Young Henry was perfect: perfectly average, perfectly normal. Why did he need to be categorized in school? The principal explained to his parents that kids in the same categories were placed in classes together. Otherwise, with so many subjects and so many children in individualized learning plans, one child may not see the same two faces in class for weeks, causing social isolation. Adding Henry to a random category failed. When circumstances required the family to move across country, Gayle and Clay decided to give their son a fresh start by falsifying his records and placing him with children with shellfish allergies.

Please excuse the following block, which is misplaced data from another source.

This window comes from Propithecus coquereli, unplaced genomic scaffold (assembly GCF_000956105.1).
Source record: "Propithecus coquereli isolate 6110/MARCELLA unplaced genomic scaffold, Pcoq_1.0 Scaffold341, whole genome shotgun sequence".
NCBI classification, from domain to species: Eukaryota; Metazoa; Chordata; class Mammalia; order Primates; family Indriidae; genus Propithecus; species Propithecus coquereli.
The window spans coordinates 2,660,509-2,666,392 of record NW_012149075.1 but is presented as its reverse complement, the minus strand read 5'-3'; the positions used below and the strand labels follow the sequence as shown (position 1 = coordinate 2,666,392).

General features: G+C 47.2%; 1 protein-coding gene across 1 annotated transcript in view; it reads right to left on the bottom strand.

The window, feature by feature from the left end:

Everything went well for a few years, until the law caught up with them. Now Gayle and Clay are on trial, facing prison, all because they couldn’t let their child be a pariah. Will they be imprisoned for the rest of Henry’s childhood? Should they take their chances and run? Will Henry ever find a niche of his own?
In this dystopian short story, large scale individualized education misfires for the minority who are merely average.